Here at Hyde Hall we have a long history of growing roses. Conditions are ideal for them to flourish - they enjoy our heavy clay soil, and the open aspect of the Hilltop Garden with its high light levels and good air circulation reduces problems with fungal diseases such as black spot.
Many of our roses are David Austin’s 'English Roses' which repeat flower very well and come in a vast array of colours from soft lemons such as ‘The Pilgrim’ to rich apricots (for example ‘Grace’ which is also June's Plant of the Month) as well as classic yellow roses such as ‘Graham Thomas’ and deep velvety reds including ‘Falstaff’.
Once the roses have finished their first flush of flower it is well worth deadheading them thoroughly and giving them a secondary feed with a proprietary rose food to encourage a second flush of flower. We prune our roses in late winter and follow this in early March by feeding and mulching them to ensure they reach their peak in June. At RHS Garden Hyde Hall we don’t use insecticides but we do use a fungicide to reduce problems with black spot, ideally the fungicide should be sprayed every four weeks with products containing a chemical called myclobutinal.
Other roses to enjoy at Hyde Hall are the climbers and ramblers that grace the Rose Rope Walk. This classic feature was established many years ago and we train the roses on wooden frames and along swags of rope which link all the frames together. During the late autumn we prune and then train the roses in an artistic fashion to create beautiful swags which are a feature in their own right during the winter months when there skeletal structure can be fully admired. In early June the trained stems are smothered in blooms and great ramblers to look out for are ‘Seagull’, a vigorous rose with small white flowers and ‘Albertine’ with soft pink flowers.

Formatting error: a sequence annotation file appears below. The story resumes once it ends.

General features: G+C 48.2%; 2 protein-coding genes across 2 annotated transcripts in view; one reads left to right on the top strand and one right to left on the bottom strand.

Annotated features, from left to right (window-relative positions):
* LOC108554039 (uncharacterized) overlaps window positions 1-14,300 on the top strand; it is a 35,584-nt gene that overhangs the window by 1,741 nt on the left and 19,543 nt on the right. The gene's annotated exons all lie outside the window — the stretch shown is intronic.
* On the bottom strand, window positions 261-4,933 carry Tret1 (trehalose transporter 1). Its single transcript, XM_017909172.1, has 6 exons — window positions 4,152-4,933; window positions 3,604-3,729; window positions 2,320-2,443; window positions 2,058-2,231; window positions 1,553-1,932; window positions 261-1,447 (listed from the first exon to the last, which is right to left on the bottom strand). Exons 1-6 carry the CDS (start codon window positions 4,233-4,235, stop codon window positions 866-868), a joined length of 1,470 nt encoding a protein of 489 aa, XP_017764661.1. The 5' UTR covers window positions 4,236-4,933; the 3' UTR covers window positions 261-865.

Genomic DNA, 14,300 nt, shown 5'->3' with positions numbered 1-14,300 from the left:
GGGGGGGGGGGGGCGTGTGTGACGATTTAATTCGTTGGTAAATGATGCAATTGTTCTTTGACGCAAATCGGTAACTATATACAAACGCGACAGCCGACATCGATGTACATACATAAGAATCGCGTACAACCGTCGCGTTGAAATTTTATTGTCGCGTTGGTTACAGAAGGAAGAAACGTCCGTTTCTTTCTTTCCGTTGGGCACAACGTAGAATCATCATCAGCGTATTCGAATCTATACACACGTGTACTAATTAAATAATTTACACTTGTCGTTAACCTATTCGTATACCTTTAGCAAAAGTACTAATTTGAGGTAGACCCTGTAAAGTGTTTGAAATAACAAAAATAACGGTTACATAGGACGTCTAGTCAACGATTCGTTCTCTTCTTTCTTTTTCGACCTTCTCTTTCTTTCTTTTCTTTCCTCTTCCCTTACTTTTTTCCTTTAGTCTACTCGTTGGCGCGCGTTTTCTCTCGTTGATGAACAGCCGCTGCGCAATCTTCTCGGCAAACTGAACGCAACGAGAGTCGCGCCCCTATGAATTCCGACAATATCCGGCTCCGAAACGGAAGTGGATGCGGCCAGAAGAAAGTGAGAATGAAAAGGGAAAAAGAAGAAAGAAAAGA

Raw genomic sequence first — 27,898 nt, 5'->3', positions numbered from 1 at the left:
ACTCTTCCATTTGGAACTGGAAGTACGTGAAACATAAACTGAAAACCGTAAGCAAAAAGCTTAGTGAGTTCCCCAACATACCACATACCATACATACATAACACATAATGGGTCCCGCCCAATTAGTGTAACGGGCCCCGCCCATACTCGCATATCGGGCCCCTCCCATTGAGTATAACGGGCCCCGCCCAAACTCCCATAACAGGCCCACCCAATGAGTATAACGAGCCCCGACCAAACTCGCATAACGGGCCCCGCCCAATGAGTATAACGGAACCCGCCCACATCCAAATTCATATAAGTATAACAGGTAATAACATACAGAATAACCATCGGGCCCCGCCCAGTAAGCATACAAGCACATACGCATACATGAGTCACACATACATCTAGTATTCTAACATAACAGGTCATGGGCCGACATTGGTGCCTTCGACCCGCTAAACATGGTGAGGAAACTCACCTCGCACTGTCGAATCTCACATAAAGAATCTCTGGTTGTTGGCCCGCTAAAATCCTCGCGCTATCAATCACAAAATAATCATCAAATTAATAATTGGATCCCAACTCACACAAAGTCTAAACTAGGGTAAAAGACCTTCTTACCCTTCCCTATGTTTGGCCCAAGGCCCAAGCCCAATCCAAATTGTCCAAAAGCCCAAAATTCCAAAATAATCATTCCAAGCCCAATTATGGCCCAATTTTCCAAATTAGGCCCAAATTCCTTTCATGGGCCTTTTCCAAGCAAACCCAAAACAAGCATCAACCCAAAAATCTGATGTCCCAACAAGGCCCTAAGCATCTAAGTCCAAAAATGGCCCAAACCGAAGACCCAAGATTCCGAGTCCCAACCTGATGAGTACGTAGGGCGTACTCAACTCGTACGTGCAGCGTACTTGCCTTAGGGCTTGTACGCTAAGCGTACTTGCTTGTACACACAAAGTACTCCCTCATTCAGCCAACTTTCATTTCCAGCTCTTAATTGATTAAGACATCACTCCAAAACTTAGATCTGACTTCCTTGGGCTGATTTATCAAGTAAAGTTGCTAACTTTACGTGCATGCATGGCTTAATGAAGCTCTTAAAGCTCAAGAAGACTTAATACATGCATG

Fantastic climbers also feature along the rope walk and varieties to look out for include ‘Summer Wine’ with its coral pink flowers and ‘Climbing Iceberg’ (left) with its clear white flowers. Many of the climbers will repeat flower but the rambler flowerheads are left as they will produce great red hips in the autumn as another season comes to a close.